How acting is becoming an elitist profession in UK

  • AFP, London
  • Updated: Feb 19, 2015 18:47 IST

The backgrounds of Oscar hopefuls Benedict Cumberbatch and Eddie Redmayne have fuelled a running controversy ahead of Sunday's awards ceremony over whether acting is becoming an elitist profession in Britain.

Several industry legends have weighed in on the debate.

Michael Gambon, famous for playing wizard Dumbledore in the Harry Potter film series, sees no problem in the trend.

"The more Old Etonians the better, I think!" he said, referring to the prestigious alma mater of Prince Harry and Prince William that costs over £34,000 (46,000 euros, $52,000) a year to attend, well over the British average yearly salary.

"It's to do with being actors and wanting to do it. It's nothing to do with where they come from," Gambon told Radio Times.

Redmayne, nominated for Best Actor for his performance as astrophysicist Stephen Hawking in The Theory of Everything, was a classmate of Prince William at Eton.
The Avengers villain Tom Hiddleston is a fellow alumnus, along with Homeland star Damien Lewis, Dominic West of The Wire, and 19 British prime ministers including David Cameron.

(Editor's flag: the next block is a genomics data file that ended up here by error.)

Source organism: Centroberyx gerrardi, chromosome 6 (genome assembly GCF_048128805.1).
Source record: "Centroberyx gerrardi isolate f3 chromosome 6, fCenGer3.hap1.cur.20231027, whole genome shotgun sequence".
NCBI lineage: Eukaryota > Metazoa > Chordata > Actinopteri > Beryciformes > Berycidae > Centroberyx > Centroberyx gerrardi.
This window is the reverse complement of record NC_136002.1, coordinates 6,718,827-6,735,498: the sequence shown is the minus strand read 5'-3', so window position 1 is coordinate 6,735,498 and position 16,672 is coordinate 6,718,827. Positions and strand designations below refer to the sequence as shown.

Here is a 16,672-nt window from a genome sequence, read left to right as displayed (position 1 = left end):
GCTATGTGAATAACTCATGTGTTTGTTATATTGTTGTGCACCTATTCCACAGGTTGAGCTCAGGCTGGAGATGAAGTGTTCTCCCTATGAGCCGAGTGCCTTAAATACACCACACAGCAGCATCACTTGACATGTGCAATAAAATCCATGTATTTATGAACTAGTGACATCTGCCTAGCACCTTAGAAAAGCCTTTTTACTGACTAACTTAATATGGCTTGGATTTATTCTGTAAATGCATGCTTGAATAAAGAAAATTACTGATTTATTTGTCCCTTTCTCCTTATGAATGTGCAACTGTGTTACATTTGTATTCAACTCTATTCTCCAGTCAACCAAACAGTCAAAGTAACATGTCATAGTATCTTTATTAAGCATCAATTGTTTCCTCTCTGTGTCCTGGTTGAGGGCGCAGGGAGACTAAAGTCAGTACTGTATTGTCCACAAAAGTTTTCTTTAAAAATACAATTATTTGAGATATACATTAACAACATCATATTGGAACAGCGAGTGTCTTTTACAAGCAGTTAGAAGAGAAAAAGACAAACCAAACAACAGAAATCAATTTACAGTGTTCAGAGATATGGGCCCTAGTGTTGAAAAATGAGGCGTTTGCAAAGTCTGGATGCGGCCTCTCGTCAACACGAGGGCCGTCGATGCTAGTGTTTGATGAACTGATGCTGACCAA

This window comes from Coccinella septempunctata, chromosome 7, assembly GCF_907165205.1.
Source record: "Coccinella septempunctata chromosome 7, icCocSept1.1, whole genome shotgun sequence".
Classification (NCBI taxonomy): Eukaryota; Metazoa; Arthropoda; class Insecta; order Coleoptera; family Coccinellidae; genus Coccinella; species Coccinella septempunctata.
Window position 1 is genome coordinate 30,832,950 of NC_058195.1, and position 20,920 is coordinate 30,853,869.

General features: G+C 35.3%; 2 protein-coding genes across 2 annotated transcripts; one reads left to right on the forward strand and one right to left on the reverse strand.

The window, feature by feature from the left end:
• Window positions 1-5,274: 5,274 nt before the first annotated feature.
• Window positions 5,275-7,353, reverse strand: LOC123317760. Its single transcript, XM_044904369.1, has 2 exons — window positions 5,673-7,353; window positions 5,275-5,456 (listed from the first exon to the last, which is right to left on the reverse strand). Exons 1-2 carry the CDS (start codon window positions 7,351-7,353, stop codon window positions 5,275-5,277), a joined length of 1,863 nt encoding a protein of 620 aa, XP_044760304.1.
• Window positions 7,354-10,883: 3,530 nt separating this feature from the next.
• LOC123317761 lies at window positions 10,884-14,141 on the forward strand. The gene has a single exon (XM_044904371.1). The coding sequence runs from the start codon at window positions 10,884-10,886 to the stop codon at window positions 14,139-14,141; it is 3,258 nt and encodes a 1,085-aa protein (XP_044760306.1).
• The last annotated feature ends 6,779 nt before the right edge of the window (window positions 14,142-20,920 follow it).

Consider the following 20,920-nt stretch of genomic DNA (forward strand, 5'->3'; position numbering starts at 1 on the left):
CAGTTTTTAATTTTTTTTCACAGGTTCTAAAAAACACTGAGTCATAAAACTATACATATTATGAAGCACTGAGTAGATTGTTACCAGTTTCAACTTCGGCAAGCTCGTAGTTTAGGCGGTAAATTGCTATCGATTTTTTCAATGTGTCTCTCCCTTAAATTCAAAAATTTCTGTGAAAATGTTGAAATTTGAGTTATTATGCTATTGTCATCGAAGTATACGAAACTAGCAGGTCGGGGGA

The school has lavish drama facilities, including a 400-seat theatre with an orchestra pit and revolving stage, and puts on over 20 productions a year -- some of which go on to be staged at the Edinburgh Fringe arts festival.

Some have expressed concern that connections and wealthy parents tip the balance in favour of the privileged, especially when it comes to costly drama schools and living through months of auditions and unpaid work.

Theatre actor and James Bond star Judi Dench has said that she regularly receives letters from aspiring young actors begging for financial assistance.

"Anyone who's in the theatre gets letters countless times a week asking for help to get through drama school," Dench told the Observer.

"You can do so much, but you can't do an endless thing. It is very expensive."

Dench lamented the demise of the repertory theatre, where an acting company performs different plays in rotation but featuring the same cast, saying it left young actors with expensive acting school as their only option to train.

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